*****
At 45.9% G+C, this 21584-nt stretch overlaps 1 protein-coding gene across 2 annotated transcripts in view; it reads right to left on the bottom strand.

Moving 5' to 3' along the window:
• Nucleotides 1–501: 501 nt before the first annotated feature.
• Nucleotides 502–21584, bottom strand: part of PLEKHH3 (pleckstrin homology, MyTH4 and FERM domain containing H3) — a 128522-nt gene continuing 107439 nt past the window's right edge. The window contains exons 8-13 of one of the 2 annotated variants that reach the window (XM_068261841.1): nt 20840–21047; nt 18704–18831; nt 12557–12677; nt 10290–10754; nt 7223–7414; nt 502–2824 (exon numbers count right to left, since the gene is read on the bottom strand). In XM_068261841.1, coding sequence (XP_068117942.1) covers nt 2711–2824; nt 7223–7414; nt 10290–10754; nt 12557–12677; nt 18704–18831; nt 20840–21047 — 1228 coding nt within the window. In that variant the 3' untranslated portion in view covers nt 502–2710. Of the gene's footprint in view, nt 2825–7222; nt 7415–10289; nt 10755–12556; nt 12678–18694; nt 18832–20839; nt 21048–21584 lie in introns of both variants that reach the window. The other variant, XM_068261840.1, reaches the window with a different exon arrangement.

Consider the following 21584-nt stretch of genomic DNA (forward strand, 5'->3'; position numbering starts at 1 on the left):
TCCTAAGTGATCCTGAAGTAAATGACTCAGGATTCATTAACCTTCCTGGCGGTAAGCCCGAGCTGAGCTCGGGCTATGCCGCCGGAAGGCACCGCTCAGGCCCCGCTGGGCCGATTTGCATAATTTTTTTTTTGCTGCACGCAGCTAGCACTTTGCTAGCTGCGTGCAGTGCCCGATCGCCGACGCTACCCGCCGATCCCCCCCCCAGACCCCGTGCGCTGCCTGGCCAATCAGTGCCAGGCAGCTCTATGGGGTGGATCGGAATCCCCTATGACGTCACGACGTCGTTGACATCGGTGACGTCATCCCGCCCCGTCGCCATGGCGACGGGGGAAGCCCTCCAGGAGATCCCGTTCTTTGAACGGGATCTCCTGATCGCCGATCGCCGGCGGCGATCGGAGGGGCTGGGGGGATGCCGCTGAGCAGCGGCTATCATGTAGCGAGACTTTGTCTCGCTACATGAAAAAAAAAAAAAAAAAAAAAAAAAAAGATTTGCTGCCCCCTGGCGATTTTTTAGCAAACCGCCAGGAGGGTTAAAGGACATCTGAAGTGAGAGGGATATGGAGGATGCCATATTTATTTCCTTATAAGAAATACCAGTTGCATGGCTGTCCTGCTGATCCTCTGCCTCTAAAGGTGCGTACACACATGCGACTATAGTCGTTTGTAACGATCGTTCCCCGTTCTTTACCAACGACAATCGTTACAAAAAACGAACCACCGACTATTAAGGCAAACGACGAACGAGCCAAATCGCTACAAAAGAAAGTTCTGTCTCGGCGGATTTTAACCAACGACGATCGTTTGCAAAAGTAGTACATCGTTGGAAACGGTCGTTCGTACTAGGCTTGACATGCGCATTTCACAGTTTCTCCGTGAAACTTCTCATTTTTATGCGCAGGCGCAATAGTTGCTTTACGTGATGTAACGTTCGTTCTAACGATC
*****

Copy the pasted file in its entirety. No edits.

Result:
At 45.9% G+C, this 21584-nt stretch overlaps 1 protein-coding gene across 2 annotated transcripts in view; it reads right to left on the bottom strand.

Moving 5' to 3' along the window:
• Nucleotides 1–501: 501 nt before the first annotated feature.
• Nucleotides 502–21584, bottom strand: part of PLEKHH3 (pleckstrin homology, MyTH4 and FERM domain containing H3) — a 128522-nt gene continuing 107439 nt past the window's right edge. The window contains exons 8-13 of one of the 2 annotated variants that reach the window (XM_068261841.1): nt 20840–21047; nt 18704–18831; nt 12557–12677; nt 10290–10754; nt 7223–7414; nt 502–2824 (exon numbers count right to left, since the gene is read on the bottom strand). In XM_068261841.1, coding sequence (XP_068117942.1) covers nt 2711–2824; nt 7223–7414; nt 10290–10754; nt 12557–12677; nt 18704–18831; nt 20840–21047 — 1228 coding nt within the window. In that variant the 3' untranslated portion in view covers nt 502–2710. Of the gene's footprint in view, nt 2825–7222; nt 7415–10289; nt 10755–12556; nt 12678–18694; nt 18832–20839; nt 21048–21584 lie in introns of both variants that reach the window. The other variant, XM_068261840.1, reaches the window with a different exon arrangement.

Consider the following 21584-nt stretch of genomic DNA (forward strand, 5'->3'; position numbering starts at 1 on the left):
TCCTAAGTGATCCTGAAGTAAATGACTCAGGATTCATTAACCTTCCTGGCGGTAAGCCCGAGCTGAGCTCGGGCTATGCCGCCGGAAGGCACCGCTCAGGCCCCGCTGGGCCGATTTGCATAATTTTTTTTTTGCTGCACGCAGCTAGCACTTTGCTAGCTGCGTGCAGTGCCCGATCGCCGACGCTACCCGCCGATCCCCCCCCCAGACCCCGTGCGCTGCCTGGCCAATCAGTGCCAGGCAGCTCTATGGGGTGGATCGGAATCCCCTATGACGTCACGACGTCGTTGACATCGGTGACGTCATCCCGCCCCGTCGCCATGGCGACGGGGGAAGCCCTCCAGGAGATCCCGTTCTTTGAACGGGATCTCCTGATCGCCGATCGCCGGCGGCGATCGGAGGGGCTGGGGGGATGCCGCTGAGCAGCGGCTATCATGTAGCGAGACTTTGTCTCGCTACATGAAAAAAAAAAAAAAAAAAAAAAAAAAAGATTTGCTGCCCCCTGGCGATTTTTTAGCAAACCGCCAGGAGGGTTAAAGGACATCTGAAGTGAGAGGGATATGGAGGATGCCATATTTATTTCCTTATAAGAAATACCAGTTGCATGGCTGTCCTGCTGATCCTCTGCCTCTAAAGGTGCGTACACACATGCGACTATAGTCGTTTGTAACGATCGTTCCCCGTTCTTTACCAACGACAATCGTTACAAAAAACGAACCACCGACTATTAAGGCAAACGACGAACGAGCCAAATCGCTACAAAAGAAAGTTCTGTCTCGGCGGATTTTAACCAACGACGATCGTTTGCAAAAGTAGTACATCGTTGGAAACGGTCGTTCGTACTAGGCTTGACATGCGCATTTCACAGTTTCTCCGTGAAACTTCTCATTTTTATGCGCAGGCGCAATAGTTGCTTTACGTGATGTAACGTTCGTTCTAACGATC